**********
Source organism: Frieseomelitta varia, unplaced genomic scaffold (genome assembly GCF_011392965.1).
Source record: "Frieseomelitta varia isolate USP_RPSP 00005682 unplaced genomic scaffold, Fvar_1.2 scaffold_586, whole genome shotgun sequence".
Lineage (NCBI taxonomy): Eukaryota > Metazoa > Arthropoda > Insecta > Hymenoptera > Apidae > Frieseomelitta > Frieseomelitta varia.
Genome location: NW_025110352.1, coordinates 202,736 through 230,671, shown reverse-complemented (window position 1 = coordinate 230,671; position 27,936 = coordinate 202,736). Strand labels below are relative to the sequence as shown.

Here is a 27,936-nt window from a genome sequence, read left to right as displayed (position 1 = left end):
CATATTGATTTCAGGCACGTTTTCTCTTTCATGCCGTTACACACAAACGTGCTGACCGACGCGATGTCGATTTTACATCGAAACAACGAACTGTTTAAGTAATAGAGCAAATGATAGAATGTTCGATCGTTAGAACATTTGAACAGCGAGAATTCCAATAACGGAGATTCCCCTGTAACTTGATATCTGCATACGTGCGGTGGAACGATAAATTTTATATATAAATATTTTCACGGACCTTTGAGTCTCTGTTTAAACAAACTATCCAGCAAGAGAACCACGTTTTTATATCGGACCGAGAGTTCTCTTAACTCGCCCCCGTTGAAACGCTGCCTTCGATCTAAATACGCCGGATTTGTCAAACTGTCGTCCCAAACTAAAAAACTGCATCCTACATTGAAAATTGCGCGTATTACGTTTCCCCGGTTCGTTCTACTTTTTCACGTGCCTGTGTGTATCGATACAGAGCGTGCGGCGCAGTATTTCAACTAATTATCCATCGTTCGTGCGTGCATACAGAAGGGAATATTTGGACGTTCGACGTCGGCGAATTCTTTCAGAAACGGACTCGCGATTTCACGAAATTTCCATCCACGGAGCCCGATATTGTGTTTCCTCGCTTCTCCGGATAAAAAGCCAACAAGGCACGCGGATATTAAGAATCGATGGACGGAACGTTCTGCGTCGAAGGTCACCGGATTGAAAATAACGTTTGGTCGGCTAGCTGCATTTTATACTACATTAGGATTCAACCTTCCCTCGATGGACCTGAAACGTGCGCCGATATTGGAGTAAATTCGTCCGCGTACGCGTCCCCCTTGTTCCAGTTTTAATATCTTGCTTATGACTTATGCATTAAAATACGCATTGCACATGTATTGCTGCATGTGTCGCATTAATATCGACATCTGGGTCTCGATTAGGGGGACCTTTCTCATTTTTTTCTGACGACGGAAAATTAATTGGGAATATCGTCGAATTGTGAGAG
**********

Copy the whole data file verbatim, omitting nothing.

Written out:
Source organism: Frieseomelitta varia, unplaced genomic scaffold (genome assembly GCF_011392965.1).
Source record: "Frieseomelitta varia isolate USP_RPSP 00005682 unplaced genomic scaffold, Fvar_1.2 scaffold_586, whole genome shotgun sequence".
Lineage (NCBI taxonomy): Eukaryota > Metazoa > Arthropoda > Insecta > Hymenoptera > Apidae > Frieseomelitta > Frieseomelitta varia.
Genome location: NW_025110352.1, coordinates 202,736 through 230,671, shown reverse-complemented (window position 1 = coordinate 230,671; position 27,936 = coordinate 202,736). Strand labels below are relative to the sequence as shown.

Here is a 27,936-nt window from a genome sequence, read left to right as displayed (position 1 = left end):
CATATTGATTTCAGGCACGTTTTCTCTTTCATGCCGTTACACACAAACGTGCTGACCGACGCGATGTCGATTTTACATCGAAACAACGAACTGTTTAAGTAATAGAGCAAATGATAGAATGTTCGATCGTTAGAACATTTGAACAGCGAGAATTCCAATAACGGAGATTCCCCTGTAACTTGATATCTGCATACGTGCGGTGGAACGATAAATTTTATATATAAATATTTTCACGGACCTTTGAGTCTCTGTTTAAACAAACTATCCAGCAAGAGAACCACGTTTTTATATCGGACCGAGAGTTCTCTTAACTCGCCCCCGTTGAAACGCTGCCTTCGATCTAAATACGCCGGATTTGTCAAACTGTCGTCCCAAACTAAAAAACTGCATCCTACATTGAAAATTGCGCGTATTACGTTTCCCCGGTTCGTTCTACTTTTTCACGTGCCTGTGTGTATCGATACAGAGCGTGCGGCGCAGTATTTCAACTAATTATCCATCGTTCGTGCGTGCATACAGAAGGGAATATTTGGACGTTCGACGTCGGCGAATTCTTTCAGAAACGGACTCGCGATTTCACGAAATTTCCATCCACGGAGCCCGATATTGTGTTTCCTCGCTTCTCCGGATAAAAAGCCAACAAGGCACGCGGATATTAAGAATCGATGGACGGAACGTTCTGCGTCGAAGGTCACCGGATTGAAAATAACGTTTGGTCGGCTAGCTGCATTTTATACTACATTAGGATTCAACCTTCCCTCGATGGACCTGAAACGTGCGCCGATATTGGAGTAAATTCGTCCGCGTACGCGTCCCCCTTGTTCCAGTTTTAATATCTTGCTTATGACTTATGCATTAAAATACGCATTGCACATGTATTGCTGCATGTGTCGCATTAATATCGACATCTGGGTCTCGATTAGGGGGACCTTTCTCATTTTTTTCTGACGACGGAAAATTAATTGGGAATATCGTCGAATTGTGAGAG